US Says Tunisian President’s Dismissal of Judges Undermines Democracy

The United States criticized Tunisian President Kais Saied for dismissing 57 judges on accusatiations of corruption and protecting terrorists in a purge of the North African country’s judiciary which many believed put it on the path to one-man-rule.

Portrait Kais SaiedSaied has said he intends to introduce a new constitution in the coming month, one which is expected to give him more sweeping powers. (Photo: Houcemmzoughi, Wikimedia, License)“President Kais Saied’s June 1 decrees dismissing 57 judges and amending the rules governing the Provisional Supreme Judicial Council, – they follow an alarming pattern of steps that have undermined Tunisia’s independent democratic institutions,” said U.S. State Department spokesman Ned Price at a press conference on Thursday.

It’s the second time Saied has dissolved the country's judiciary this year.

The Supreme Judicial council “should consider itself a part of the past as of this moment” he declared in televised remarks on February 5. This occurred shortly after police were deployed in front of the court to bar members from entering, its head Yousef Bouzakker told Amnesty International at the time.

“President Kais Saied’s attack on the High Judicial Council represents a grave threat to fair trial rights in Tunisia,” said back then Heba Morayef, Amnesty International’s Regional Director for the Middle East and North Africa. “If the President enacts a decree to dissolve or suspend the institution, it will sound the death knell for judicial independence in the country.”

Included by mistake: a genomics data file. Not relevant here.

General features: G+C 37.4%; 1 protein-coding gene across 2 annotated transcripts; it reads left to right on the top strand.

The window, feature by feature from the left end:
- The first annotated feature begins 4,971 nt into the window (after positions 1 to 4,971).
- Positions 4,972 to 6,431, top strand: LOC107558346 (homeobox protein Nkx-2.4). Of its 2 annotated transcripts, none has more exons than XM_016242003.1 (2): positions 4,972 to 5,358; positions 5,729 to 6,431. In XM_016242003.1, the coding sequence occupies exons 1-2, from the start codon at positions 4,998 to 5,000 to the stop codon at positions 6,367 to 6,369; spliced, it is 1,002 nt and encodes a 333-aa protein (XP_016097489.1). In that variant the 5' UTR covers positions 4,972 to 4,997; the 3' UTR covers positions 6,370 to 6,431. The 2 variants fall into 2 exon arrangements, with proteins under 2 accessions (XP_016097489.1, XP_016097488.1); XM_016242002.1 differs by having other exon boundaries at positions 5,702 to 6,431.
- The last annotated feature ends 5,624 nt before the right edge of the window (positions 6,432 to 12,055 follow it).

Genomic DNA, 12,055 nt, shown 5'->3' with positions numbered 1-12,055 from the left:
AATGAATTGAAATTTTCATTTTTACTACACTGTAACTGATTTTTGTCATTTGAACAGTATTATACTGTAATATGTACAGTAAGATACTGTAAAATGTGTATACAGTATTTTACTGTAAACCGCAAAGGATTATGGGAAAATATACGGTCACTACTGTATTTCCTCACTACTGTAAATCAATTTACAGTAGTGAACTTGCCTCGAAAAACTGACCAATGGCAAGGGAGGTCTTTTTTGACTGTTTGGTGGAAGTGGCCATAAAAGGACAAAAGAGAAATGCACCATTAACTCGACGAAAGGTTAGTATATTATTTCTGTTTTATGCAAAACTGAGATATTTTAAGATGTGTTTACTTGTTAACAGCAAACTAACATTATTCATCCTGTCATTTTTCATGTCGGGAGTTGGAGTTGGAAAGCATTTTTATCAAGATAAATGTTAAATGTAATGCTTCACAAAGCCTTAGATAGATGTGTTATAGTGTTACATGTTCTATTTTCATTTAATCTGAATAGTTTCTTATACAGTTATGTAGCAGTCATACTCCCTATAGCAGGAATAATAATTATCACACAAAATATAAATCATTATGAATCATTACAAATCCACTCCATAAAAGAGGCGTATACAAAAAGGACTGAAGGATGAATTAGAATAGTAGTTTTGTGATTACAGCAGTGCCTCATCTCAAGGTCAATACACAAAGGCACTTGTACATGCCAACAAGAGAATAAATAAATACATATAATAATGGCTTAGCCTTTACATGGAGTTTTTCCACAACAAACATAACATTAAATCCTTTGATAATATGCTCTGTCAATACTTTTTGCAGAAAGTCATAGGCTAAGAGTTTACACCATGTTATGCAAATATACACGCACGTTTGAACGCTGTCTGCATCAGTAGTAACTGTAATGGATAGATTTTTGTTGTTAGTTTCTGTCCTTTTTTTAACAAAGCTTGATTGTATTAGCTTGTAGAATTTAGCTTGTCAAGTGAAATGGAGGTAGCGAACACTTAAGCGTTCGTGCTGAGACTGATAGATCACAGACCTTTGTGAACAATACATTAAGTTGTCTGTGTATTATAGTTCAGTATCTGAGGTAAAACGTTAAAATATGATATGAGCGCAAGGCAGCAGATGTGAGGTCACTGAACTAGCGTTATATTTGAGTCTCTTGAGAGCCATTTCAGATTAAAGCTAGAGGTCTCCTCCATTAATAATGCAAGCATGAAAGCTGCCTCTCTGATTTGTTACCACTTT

Bouzakker was fired again last week along with his colleagues.

Saied has said he intends to introduce a new constitution in the coming month, one which is expected to give him more sweeping powers. Along with the judiciary, Said has also dissolved and replaced the country’s independent electoral commission.

It's a stark departure from the trajectory Tunisia had begun 11 years ago when it became the birthplace of the Arab Spring. Until recently, it has been seen as one of its few success stories.

However, Saied’s move hasn’t gone without resistance. Tunisia’s opposition parties have vowed to fight it and its largest labor union has called for a general strike in June.

"Tunisia has entered the path of falsifying the will of the voters and an atmosphere in which freedoms are not available," Issam Chebbi, leader of Tunisia’s Republican Party told reporters, as cited by Reuters.